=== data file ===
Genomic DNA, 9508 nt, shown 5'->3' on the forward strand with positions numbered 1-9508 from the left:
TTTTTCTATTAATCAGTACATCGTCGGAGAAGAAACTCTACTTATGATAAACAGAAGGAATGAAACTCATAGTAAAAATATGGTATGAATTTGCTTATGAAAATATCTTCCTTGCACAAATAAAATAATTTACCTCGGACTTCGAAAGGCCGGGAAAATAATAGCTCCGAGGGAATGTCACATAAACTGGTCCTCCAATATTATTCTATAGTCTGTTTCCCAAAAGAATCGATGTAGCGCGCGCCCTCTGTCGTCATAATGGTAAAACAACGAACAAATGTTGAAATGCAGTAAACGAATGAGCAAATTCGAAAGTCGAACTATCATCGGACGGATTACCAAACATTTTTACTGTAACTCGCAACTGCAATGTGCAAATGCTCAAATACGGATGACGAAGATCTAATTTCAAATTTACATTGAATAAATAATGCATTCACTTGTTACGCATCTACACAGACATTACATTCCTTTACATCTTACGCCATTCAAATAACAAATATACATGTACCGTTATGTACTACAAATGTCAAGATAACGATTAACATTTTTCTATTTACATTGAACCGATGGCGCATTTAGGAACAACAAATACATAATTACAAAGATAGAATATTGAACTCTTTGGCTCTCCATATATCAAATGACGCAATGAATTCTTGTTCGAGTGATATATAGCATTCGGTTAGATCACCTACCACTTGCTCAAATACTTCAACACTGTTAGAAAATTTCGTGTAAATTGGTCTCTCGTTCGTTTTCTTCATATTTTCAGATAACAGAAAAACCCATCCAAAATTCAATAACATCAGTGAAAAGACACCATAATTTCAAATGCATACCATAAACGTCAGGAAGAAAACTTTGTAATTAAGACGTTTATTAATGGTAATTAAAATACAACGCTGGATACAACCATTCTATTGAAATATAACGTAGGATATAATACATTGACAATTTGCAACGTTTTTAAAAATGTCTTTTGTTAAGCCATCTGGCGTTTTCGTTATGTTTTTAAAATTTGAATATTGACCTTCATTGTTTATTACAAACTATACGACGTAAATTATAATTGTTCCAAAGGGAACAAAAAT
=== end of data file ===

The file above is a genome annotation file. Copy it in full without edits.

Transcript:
Genomic DNA, 9508 nt, shown 5'->3' on the forward strand with positions numbered 1-9508 from the left:
TTTTTCTATTAATCAGTACATCGTCGGAGAAGAAACTCTACTTATGATAAACAGAAGGAATGAAACTCATAGTAAAAATATGGTATGAATTTGCTTATGAAAATATCTTCCTTGCACAAATAAAATAATTTACCTCGGACTTCGAAAGGCCGGGAAAATAATAGCTCCGAGGGAATGTCACATAAACTGGTCCTCCAATATTATTCTATAGTCTGTTTCCCAAAAGAATCGATGTAGCGCGCGCCCTCTGTCGTCATAATGGTAAAACAACGAACAAATGTTGAAATGCAGTAAACGAATGAGCAAATTCGAAAGTCGAACTATCATCGGACGGATTACCAAACATTTTTACTGTAACTCGCAACTGCAATGTGCAAATGCTCAAATACGGATGACGAAGATCTAATTTCAAATTTACATTGAATAAATAATGCATTCACTTGTTACGCATCTACACAGACATTACATTCCTTTACATCTTACGCCATTCAAATAACAAATATACATGTACCGTTATGTACTACAAATGTCAAGATAACGATTAACATTTTTCTATTTACATTGAACCGATGGCGCATTTAGGAACAACAAATACATAATTACAAAGATAGAATATTGAACTCTTTGGCTCTCCATATATCAAATGACGCAATGAATTCTTGTTCGAGTGATATATAGCATTCGGTTAGATCACCTACCACTTGCTCAAATACTTCAACACTGTTAGAAAATTTCGTGTAAATTGGTCTCTCGTTCGTTTTCTTCATATTTTCAGATAACAGAAAAACCCATCCAAAATTCAATAACATCAGTGAAAAGACACCATAATTTCAAATGCATACCATAAACGTCAGGAAGAAAACTTTGTAATTAAGACGTTTATTAATGGTAATTAAAATACAACGCTGGATACAACCATTCTATTGAAATATAACGTAGGATATAATACATTGACAATTTGCAACGTTTTTAAAAATGTCTTTTGTTAAGCCATCTGGCGTTTTCGTTATGTTTTTAAAATTTGAATATTGACCTTCATTGTTTATTACAAACTATACGACGTAAATTATAATTGTTCCAAAGGGAACAAAAAT